Fing

Fing’s app lets users see devices on a Wi-Fi network, including Internet-connected video cameras. Image courtesy Fing.

Scanning a wireless network once required a modicum of hacking skills. Today, it’s as simple as downloading an app. Morse recommends Fing (for iPhones and Androids) or WiFi Analyzer (for Android), though there are a plethora of other network-scanning apps. Once you’re connected to the rental’s Wi-Fi network, you can use the app to see whether other devices are connected to the network.

Some apps list the Internet Protocol address of each device on the network. If a camera on the network is publicly accessible, and you navigate to its IP address in a Web browser, you could potentially see yourself on the camera“a bit creepy,” Morse says.

Fing, for its part, generally identifies the maker and function of each device it detects on the network. Some listed devices, such as a Microsoft Xbox, will have obvious functions; others less so.

The number of connected devices listed could be an important clue as to the presence of hidden recording devices. If you see only one security camera at the door, but the app lists more than one, you might want to start searching for an interior camera. Tech-savvy hosts may also segment their Wi-Fi networks: one for guest phones and laptops, one for Internet-connected devices. Either way, it’s a good idea to conduct a physical search for a camera, Morse says.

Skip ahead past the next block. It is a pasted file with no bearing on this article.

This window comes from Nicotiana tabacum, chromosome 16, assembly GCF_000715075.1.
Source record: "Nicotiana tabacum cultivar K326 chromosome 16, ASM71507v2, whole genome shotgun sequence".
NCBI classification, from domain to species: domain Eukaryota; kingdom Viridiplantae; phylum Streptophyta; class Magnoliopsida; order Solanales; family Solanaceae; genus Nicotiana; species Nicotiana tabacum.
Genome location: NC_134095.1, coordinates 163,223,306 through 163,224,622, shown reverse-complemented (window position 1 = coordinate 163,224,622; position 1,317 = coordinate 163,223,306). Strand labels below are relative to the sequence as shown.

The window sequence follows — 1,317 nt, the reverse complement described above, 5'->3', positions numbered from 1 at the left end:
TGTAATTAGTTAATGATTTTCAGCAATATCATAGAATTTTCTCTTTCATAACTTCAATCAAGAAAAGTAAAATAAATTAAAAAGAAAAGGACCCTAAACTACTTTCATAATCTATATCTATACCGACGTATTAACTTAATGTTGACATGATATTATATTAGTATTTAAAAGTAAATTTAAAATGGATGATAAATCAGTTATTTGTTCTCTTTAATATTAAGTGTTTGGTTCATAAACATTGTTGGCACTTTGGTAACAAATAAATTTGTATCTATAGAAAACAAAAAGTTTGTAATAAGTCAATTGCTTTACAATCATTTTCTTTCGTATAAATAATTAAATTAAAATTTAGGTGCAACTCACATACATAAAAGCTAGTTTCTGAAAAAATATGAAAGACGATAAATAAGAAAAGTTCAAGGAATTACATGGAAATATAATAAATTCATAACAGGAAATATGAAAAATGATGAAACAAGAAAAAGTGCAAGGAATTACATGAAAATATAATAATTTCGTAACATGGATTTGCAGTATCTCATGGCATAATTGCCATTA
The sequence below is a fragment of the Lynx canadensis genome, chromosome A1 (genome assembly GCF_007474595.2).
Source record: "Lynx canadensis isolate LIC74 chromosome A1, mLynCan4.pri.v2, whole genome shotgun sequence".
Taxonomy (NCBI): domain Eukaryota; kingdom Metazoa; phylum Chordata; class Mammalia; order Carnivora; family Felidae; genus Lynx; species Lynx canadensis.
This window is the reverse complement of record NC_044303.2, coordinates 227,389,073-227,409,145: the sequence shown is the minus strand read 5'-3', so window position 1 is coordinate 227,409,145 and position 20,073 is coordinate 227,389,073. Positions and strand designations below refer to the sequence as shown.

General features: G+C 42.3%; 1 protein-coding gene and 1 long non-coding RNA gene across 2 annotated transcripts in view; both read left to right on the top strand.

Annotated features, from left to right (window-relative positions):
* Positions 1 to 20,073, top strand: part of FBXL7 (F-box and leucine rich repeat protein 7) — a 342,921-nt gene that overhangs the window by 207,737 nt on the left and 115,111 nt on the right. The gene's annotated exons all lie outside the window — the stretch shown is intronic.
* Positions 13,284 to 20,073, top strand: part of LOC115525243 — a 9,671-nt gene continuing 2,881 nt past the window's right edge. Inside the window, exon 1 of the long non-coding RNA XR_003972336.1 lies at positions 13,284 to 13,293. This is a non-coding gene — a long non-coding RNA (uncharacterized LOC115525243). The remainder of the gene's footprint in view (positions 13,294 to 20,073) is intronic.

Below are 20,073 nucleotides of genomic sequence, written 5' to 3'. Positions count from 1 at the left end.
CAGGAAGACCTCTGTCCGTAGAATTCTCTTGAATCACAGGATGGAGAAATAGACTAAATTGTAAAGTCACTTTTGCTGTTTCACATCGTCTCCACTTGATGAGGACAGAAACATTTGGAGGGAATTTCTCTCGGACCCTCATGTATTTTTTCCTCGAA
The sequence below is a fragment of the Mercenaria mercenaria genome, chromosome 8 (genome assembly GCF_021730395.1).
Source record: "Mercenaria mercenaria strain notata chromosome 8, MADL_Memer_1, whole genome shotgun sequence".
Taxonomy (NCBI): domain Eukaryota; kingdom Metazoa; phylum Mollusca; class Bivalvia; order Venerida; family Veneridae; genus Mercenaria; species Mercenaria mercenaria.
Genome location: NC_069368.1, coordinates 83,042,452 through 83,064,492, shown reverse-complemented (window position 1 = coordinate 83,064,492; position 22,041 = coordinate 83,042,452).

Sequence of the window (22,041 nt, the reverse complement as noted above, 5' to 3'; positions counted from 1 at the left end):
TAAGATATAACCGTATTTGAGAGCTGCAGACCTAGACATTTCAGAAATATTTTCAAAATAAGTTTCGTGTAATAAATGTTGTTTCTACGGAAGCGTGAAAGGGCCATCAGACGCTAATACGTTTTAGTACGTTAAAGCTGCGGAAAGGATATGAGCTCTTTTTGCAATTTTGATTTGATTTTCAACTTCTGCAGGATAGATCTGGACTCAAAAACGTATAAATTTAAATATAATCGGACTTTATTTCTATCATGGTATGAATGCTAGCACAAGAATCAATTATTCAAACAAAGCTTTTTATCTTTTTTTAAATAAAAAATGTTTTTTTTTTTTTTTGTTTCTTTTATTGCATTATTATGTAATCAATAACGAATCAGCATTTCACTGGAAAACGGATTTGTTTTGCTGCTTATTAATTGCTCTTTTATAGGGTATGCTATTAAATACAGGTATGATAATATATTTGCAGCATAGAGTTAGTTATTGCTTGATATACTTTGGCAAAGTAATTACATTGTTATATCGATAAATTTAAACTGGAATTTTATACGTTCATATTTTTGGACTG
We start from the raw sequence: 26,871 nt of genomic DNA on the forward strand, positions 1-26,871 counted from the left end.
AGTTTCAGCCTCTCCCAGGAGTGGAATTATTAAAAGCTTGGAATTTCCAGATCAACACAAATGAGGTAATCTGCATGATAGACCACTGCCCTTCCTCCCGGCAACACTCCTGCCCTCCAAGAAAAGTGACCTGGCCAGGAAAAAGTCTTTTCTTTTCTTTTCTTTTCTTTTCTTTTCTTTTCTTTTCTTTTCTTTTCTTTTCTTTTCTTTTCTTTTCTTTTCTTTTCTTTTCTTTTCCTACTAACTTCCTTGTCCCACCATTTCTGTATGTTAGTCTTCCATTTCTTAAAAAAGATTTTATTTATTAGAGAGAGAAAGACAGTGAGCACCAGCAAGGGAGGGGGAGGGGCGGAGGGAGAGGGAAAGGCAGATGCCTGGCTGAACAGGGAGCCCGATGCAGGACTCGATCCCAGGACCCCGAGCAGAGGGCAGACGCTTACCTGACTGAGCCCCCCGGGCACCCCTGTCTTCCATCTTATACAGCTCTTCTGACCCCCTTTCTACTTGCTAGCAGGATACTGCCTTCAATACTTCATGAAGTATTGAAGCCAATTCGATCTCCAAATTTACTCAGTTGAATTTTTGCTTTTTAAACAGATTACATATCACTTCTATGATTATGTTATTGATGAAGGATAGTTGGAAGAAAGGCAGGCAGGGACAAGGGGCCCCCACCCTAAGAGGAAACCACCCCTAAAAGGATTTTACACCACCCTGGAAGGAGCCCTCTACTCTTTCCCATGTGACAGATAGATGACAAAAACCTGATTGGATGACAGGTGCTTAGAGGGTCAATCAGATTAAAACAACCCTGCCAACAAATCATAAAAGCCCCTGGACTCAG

Look for the reflection

After Wi-Fi analysis, Morse suggests turning off all the lights in a room and slowly panning your smartphone’s flashlight across it. If you see glints of light reflecting back at you from an unexpected spot, look closely for a lens.

Check for hot spots

Morse also recommends splurging a little for a heat-sensitive smartphone attachment. FLIR ($200) and Seek Thermal ($250) make a thermal imaging and infrared sensor for Androids and iPhones. Attach it to your phone, point it around a room, and you can see any device generating heat in the vicinity. It’s important to point it at ceilings and in the corners of rooms, where Internet cameras may have been hidden in smoke detectors or motion sensors.

“You have to kick off your own investigation in that house,” she says.

What to do next

If you do find hidden cameras in your rental, don’t panic, advises Matthew Hickey, co-founder and director of the cybersecurity research and training company Hacker House. But don’t indicate that you know you’re being recorded, either.

“If you find something, take pictures of it. We always say that if you are the party of surveillance, don’t let on that you know that you’re under surveillance. Don’t let the person know that you’re watching,” Hickey says.

If you discover a hidden camera in a short-term rental, check the guidelines of the company through which you made the booking, document everything, and prepare to deal with customer service. VRBO’s policies on host surveillance are not clear. Airbnb offers full refunds to guests and permanently bans hosts, but as a university professor and a New Zealand family discovered while on vacation in Europe this year, it inconsistently applies the policy.